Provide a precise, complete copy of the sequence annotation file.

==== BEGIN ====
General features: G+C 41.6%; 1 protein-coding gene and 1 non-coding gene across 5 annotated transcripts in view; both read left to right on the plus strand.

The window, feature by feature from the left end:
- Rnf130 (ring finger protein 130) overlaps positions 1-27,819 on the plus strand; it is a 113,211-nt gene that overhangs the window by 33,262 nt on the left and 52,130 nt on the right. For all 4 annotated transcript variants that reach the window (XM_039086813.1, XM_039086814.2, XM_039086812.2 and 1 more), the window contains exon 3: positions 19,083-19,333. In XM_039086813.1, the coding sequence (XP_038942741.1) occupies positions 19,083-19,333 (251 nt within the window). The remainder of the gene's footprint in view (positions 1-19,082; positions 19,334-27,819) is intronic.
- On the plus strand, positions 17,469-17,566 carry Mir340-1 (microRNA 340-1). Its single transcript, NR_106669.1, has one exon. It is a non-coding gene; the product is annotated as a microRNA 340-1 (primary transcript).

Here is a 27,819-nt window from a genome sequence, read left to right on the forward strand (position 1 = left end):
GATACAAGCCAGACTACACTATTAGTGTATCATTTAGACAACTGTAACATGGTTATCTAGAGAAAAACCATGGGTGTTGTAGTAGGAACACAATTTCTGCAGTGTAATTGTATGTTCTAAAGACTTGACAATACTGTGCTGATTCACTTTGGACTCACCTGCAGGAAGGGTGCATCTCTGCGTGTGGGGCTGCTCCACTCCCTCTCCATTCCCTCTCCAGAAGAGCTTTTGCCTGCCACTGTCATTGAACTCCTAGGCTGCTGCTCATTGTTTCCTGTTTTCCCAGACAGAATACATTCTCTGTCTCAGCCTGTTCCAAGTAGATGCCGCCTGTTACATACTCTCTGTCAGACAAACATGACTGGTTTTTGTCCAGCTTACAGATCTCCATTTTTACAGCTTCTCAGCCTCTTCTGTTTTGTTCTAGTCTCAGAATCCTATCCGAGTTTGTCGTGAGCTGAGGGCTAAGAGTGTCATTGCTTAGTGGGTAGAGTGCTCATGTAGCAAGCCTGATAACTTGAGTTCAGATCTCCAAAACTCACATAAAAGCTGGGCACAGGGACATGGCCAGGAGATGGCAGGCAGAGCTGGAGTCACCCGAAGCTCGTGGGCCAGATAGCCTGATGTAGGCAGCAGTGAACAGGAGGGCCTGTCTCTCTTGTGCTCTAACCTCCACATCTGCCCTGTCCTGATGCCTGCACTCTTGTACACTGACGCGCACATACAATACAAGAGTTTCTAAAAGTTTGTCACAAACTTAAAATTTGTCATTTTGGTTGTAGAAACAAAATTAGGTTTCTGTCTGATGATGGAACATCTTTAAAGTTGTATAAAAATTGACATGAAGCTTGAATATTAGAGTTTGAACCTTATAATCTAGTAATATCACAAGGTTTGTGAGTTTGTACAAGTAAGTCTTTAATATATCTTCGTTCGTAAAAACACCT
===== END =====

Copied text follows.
General features: G+C 41.6%; 1 protein-coding gene and 1 non-coding gene across 5 annotated transcripts in view; both read left to right on the plus strand.

The window, feature by feature from the left end:
- Rnf130 (ring finger protein 130) overlaps positions 1-27,819 on the plus strand; it is a 113,211-nt gene that overhangs the window by 33,262 nt on the left and 52,130 nt on the right. For all 4 annotated transcript variants that reach the window (XM_039086813.1, XM_039086814.2, XM_039086812.2 and 1 more), the window contains exon 3: positions 19,083-19,333. In XM_039086813.1, the coding sequence (XP_038942741.1) occupies positions 19,083-19,333 (251 nt within the window). The remainder of the gene's footprint in view (positions 1-19,082; positions 19,334-27,819) is intronic.
- On the plus strand, positions 17,469-17,566 carry Mir340-1 (microRNA 340-1). Its single transcript, NR_106669.1, has one exon. It is a non-coding gene; the product is annotated as a microRNA 340-1 (primary transcript).

Here is a 27,819-nt window from a genome sequence, read left to right on the forward strand (position 1 = left end):
GATACAAGCCAGACTACACTATTAGTGTATCATTTAGACAACTGTAACATGGTTATCTAGAGAAAAACCATGGGTGTTGTAGTAGGAACACAATTTCTGCAGTGTAATTGTATGTTCTAAAGACTTGACAATACTGTGCTGATTCACTTTGGACTCACCTGCAGGAAGGGTGCATCTCTGCGTGTGGGGCTGCTCCACTCCCTCTCCATTCCCTCTCCAGAAGAGCTTTTGCCTGCCACTGTCATTGAACTCCTAGGCTGCTGCTCATTGTTTCCTGTTTTCCCAGACAGAATACATTCTCTGTCTCAGCCTGTTCCAAGTAGATGCCGCCTGTTACATACTCTCTGTCAGACAAACATGACTGGTTTTTGTCCAGCTTACAGATCTCCATTTTTACAGCTTCTCAGCCTCTTCTGTTTTGTTCTAGTCTCAGAATCCTATCCGAGTTTGTCGTGAGCTGAGGGCTAAGAGTGTCATTGCTTAGTGGGTAGAGTGCTCATGTAGCAAGCCTGATAACTTGAGTTCAGATCTCCAAAACTCACATAAAAGCTGGGCACAGGGACATGGCCAGGAGATGGCAGGCAGAGCTGGAGTCACCCGAAGCTCGTGGGCCAGATAGCCTGATGTAGGCAGCAGTGAACAGGAGGGCCTGTCTCTCTTGTGCTCTAACCTCCACATCTGCCCTGTCCTGATGCCTGCACTCTTGTACACTGACGCGCACATACAATACAAGAGTTTCTAAAAGTTTGTCACAAACTTAAAATTTGTCATTTTGGTTGTAGAAACAAAATTAGGTTTCTGTCTGATGATGGAACATCTTTAAAGTTGTATAAAAATTGACATGAAGCTTGAATATTAGAGTTTGAACCTTATAATCTAGTAATATCACAAGGTTTGTGAGTTTGTACAAGTAAGTCTTTAATATATCTTCGTTCGTAAAAACACCT